Revolutionary Equations: Amiri Baraka (1934-2014)

Shortly after the 1965 publication of his novel The System of Dante’s Hell, Amiri Baraka – then still named LeRoi Jones – wondered in an interview whether the energies he had put into writing it might not have been better used to ‘devise a method for blowing up the White House’. Perhaps he was right. But while the whole of Baraka’s work might not add up to a manual for creating a revolutionary movement, it is still among the most exacting and vital expressions of the struggle to create a militant poetics written in the ‘English’ language.

A key force in the intense constellation of African-American creation that emerged from the Black Liberation struggles of the late ‘60s, together with writers and artists such as Henry Dumas, Albert Ayler, Sun Ra, Jayne Cortez, and Sonia Sanchez, Baraka produced some of the most confrontational art of the Twentieth Century. The Black Arts Movement was the major avant-garde movement of the 1960s, a dialectical shift in the relation between form and content as mode and address. This was a poetry that was no longer an artistic representation of speech, but speech itself: ‘We wanted an art that was revolutionary. We wanted a Malcolm art, a by-any-means-necessary poetry. A Ballot or Bullet verse.’ It was actively revolutionary, and it was intended for the people who were capable of making that revolution. Lorenzo Thomas recalls a Baraka reading from around 1967:

We walked through the cold quiet streets a few blocks to a union hall or community centre sort of place where Amiri Baraka was reading feverish political poems to a few cheerful working class black folks [. . . ] Baraka was dressed in a flowing big-sleeved dashiki and a Moroccan knit cap. He was shouting and singing his poems [. . .] The audience, just like a church congregation, said ‘Amen’ when the poem was finished [. . . ] Ishmael Reed and I sat there with our eyes bugged out, wondering if the brother was mad. Talking like that. Talking that talk [. . .] The people were saying ‘yeh, uh, huh’, laughing and bopping their heads. Like in church. I was amazed at what the poems were doing.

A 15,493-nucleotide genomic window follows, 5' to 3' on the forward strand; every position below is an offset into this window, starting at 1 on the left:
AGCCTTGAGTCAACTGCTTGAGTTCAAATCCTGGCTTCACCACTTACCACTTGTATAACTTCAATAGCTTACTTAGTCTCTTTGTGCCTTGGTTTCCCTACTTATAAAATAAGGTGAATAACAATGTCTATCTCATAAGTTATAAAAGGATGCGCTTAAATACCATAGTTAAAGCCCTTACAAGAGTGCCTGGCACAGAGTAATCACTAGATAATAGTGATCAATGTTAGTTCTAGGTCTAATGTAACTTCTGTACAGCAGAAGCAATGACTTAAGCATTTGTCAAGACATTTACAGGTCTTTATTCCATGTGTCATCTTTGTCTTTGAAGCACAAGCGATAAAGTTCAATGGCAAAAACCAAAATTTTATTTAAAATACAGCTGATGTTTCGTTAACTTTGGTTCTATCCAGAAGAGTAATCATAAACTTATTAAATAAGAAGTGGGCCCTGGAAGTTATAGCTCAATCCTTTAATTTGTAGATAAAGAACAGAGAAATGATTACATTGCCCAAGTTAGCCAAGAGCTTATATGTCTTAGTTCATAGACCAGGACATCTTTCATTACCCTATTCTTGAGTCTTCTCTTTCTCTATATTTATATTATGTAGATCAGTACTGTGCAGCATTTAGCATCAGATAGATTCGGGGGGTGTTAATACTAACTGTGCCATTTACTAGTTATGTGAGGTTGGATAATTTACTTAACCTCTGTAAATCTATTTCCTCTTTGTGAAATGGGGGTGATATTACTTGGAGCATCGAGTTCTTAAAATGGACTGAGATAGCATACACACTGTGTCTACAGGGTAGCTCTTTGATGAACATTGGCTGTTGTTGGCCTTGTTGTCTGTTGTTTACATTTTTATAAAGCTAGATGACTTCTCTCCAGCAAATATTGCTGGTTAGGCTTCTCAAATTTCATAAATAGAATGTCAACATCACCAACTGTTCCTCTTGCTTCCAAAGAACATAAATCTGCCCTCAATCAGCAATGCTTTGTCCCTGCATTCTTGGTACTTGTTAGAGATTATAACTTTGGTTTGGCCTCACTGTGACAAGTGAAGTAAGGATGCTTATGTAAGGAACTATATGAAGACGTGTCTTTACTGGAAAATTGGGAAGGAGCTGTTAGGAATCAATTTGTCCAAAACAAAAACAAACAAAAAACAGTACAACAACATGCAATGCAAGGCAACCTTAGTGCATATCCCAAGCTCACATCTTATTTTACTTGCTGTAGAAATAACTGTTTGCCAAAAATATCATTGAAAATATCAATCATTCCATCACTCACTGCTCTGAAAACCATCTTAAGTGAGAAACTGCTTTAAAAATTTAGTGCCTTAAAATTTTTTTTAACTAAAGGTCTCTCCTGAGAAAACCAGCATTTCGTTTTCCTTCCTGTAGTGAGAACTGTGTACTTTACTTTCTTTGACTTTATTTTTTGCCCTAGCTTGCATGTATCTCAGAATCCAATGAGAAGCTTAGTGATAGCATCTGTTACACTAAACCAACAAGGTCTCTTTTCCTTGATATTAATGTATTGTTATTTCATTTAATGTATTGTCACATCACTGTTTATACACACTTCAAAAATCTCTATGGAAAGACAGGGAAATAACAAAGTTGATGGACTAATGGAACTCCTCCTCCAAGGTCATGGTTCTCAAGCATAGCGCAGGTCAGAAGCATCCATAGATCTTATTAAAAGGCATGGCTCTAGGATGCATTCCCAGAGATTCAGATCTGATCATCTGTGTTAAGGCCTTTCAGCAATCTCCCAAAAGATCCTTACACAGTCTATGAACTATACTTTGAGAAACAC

It is a poetry that is un-interested in only speaking to aesthetes, one that refuses a distinction between artistic work and revolutionary activism. ‘The artist and the political activist are one’, wrote Larry Neal, in the afterward to the Black Arts anthology Black Fire, edited by himself and Baraka in 1968, ‘they are both shapers of the future reality’. But in no way – as the caricature of the later Baraka goes – was this a sacrifice of complexity. The relationship to the content of the work, as well as to the audience, was transformed. Artists summoned images and histories inaccessible to the comprehension of the racist enemy, that were both educational – they were committed to art as pedagogical street communication – and revolutionary, in that the world being proposed was one that was entirely other than the one in which they were made to live.

We brought street-corner poetry readings, moving the poets by truck from site to site. So that each night through that summer we flooded Harlem with new music, new poetry, new dance, new paintings, and the sweep of the Black Arts movement had recycled itself back to the people. We had huge audiences, really mass audiences, and though what we brought was supposed to be avant and super-new, most of it people dug. That’s why we knew the music critics who put the new music down as inaccessible were full of shit. People danced in the street to Sun Ra and cheered Ayler and Shepp and Cecil and Jackie McClean and the others.